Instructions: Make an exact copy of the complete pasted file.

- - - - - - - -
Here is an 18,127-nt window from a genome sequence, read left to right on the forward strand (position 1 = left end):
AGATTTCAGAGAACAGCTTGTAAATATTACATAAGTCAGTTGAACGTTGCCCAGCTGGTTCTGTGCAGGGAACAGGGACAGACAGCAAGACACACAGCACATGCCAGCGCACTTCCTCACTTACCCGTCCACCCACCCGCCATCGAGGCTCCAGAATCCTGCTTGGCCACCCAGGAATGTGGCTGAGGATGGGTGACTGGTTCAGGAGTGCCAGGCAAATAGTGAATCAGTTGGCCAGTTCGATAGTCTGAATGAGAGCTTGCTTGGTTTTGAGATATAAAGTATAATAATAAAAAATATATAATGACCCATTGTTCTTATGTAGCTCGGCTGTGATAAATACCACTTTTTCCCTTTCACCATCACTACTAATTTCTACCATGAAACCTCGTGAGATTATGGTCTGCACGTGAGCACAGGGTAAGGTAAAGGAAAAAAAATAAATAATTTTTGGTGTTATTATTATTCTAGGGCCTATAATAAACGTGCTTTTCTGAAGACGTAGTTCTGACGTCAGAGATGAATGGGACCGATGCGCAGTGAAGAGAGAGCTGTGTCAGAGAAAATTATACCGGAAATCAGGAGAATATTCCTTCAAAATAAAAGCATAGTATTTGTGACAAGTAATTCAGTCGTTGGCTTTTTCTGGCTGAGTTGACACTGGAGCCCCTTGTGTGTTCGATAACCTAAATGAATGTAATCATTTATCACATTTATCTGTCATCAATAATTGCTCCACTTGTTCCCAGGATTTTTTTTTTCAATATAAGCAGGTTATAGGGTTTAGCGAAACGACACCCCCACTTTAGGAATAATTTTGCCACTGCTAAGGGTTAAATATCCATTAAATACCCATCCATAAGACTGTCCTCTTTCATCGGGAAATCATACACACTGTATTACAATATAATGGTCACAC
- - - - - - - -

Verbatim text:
Here is an 18,127-nt window from a genome sequence, read left to right on the forward strand (position 1 = left end):
AGATTTCAGAGAACAGCTTGTAAATATTACATAAGTCAGTTGAACGTTGCCCAGCTGGTTCTGTGCAGGGAACAGGGACAGACAGCAAGACACACAGCACATGCCAGCGCACTTCCTCACTTACCCGTCCACCCACCCGCCATCGAGGCTCCAGAATCCTGCTTGGCCACCCAGGAATGTGGCTGAGGATGGGTGACTGGTTCAGGAGTGCCAGGCAAATAGTGAATCAGTTGGCCAGTTCGATAGTCTGAATGAGAGCTTGCTTGGTTTTGAGATATAAAGTATAATAATAAAAAATATATAATGACCCATTGTTCTTATGTAGCTCGGCTGTGATAAATACCACTTTTTCCCTTTCACCATCACTACTAATTTCTACCATGAAACCTCGTGAGATTATGGTCTGCACGTGAGCACAGGGTAAGGTAAAGGAAAAAAAATAAATAATTTTTGGTGTTATTATTATTCTAGGGCCTATAATAAACGTGCTTTTCTGAAGACGTAGTTCTGACGTCAGAGATGAATGGGACCGATGCGCAGTGAAGAGAGAGCTGTGTCAGAGAAAATTATACCGGAAATCAGGAGAATATTCCTTCAAAATAAAAGCATAGTATTTGTGACAAGTAATTCAGTCGTTGGCTTTTTCTGGCTGAGTTGACACTGGAGCCCCTTGTGTGTTCGATAACCTAAATGAATGTAATCATTTATCACATTTATCTGTCATCAATAATTGCTCCACTTGTTCCCAGGATTTTTTTTTTCAATATAAGCAGGTTATAGGGTTTAGCGAAACGACACCCCCACTTTAGGAATAATTTTGCCACTGCTAAGGGTTAAATATCCATTAAATACCCATCCATAAGACTGTCCTCTTTCATCGGGAAATCATACACACTGTATTACAATATAATGGTCACAC